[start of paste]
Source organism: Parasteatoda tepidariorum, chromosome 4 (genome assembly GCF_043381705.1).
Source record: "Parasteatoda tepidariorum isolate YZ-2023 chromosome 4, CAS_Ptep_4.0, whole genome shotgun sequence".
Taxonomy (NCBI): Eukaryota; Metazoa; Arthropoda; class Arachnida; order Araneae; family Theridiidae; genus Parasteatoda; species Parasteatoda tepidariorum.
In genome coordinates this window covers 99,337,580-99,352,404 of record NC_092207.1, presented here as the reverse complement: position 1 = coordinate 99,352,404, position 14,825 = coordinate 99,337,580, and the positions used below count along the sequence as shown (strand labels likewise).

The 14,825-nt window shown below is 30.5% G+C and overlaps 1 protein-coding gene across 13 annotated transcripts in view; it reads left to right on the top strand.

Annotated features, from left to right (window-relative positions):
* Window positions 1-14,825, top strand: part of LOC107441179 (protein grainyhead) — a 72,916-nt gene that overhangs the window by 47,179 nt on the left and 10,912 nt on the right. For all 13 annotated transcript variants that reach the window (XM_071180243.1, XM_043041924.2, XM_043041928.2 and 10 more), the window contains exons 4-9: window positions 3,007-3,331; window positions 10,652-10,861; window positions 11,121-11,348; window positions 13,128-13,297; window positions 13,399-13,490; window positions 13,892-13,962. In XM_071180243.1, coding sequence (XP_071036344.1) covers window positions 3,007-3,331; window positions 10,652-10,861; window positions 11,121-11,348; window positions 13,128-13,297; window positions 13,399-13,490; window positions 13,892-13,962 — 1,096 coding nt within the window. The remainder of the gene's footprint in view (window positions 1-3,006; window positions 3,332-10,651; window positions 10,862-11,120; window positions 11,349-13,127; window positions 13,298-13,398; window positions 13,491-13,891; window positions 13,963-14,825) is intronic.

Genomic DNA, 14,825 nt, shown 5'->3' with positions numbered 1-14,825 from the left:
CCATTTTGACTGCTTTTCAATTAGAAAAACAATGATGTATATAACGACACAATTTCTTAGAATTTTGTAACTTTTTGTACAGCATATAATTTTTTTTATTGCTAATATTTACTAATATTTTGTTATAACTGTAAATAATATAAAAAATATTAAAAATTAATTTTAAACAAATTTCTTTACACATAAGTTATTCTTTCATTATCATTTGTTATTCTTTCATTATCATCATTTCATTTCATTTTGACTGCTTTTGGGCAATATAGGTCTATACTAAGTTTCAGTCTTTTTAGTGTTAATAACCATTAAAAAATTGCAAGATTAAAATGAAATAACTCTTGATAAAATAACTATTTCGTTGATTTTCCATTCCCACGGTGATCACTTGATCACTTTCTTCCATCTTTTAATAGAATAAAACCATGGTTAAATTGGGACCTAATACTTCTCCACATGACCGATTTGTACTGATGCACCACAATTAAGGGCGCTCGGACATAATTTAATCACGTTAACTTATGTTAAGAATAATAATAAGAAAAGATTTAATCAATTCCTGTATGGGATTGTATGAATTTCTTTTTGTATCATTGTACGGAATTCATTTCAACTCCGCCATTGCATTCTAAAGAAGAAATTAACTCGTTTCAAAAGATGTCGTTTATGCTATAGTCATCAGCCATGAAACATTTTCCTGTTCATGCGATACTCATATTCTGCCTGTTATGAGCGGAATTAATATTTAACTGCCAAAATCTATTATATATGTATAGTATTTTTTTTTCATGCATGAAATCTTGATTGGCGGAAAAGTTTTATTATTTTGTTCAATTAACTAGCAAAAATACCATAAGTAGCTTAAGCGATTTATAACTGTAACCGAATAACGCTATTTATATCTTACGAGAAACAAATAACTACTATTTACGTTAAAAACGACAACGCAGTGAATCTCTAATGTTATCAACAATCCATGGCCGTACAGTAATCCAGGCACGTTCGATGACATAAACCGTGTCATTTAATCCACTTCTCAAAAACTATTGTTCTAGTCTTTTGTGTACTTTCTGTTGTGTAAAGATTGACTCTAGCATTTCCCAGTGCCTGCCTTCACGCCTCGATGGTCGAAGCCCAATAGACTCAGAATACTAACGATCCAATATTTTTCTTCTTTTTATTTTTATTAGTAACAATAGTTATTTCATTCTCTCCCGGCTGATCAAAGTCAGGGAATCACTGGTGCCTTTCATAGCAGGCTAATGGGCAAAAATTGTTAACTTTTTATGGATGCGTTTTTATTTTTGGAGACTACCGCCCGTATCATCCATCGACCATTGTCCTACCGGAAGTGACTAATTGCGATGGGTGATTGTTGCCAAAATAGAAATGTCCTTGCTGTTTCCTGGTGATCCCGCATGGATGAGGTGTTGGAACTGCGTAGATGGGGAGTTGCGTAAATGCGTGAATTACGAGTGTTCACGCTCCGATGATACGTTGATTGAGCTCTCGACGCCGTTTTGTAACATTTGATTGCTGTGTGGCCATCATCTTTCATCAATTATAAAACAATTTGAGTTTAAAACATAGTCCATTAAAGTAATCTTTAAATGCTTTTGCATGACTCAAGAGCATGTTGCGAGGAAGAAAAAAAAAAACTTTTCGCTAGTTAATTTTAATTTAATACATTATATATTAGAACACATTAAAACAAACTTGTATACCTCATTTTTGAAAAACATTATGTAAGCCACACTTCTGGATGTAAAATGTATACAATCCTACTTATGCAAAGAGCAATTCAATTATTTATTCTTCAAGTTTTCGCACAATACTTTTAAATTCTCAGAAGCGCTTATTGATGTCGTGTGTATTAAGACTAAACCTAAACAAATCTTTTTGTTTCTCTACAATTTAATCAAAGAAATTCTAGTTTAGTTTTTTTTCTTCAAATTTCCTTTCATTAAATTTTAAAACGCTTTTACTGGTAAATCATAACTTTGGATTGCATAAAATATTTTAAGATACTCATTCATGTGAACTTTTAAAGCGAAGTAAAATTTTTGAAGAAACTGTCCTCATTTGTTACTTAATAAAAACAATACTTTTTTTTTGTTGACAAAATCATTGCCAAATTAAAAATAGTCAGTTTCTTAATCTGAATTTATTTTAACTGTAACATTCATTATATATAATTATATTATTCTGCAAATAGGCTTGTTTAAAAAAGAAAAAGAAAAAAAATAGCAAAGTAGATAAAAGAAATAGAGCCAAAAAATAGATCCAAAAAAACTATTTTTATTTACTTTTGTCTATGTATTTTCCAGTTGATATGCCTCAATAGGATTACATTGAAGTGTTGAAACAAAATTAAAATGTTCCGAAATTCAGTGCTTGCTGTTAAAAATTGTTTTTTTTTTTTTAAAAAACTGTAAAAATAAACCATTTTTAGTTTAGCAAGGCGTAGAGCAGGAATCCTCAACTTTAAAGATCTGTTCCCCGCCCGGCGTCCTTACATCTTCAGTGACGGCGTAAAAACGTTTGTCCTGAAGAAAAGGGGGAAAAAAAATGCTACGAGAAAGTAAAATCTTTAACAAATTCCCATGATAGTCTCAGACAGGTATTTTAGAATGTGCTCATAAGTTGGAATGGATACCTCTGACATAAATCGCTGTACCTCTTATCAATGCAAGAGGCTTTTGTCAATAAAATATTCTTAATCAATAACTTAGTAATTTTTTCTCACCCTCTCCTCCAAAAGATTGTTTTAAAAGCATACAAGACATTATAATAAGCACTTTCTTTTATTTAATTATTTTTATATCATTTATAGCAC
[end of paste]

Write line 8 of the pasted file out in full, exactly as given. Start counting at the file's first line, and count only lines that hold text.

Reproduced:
Genomic DNA, 14,825 nt, shown 5'->3' with positions numbered 1-14,825 from the left: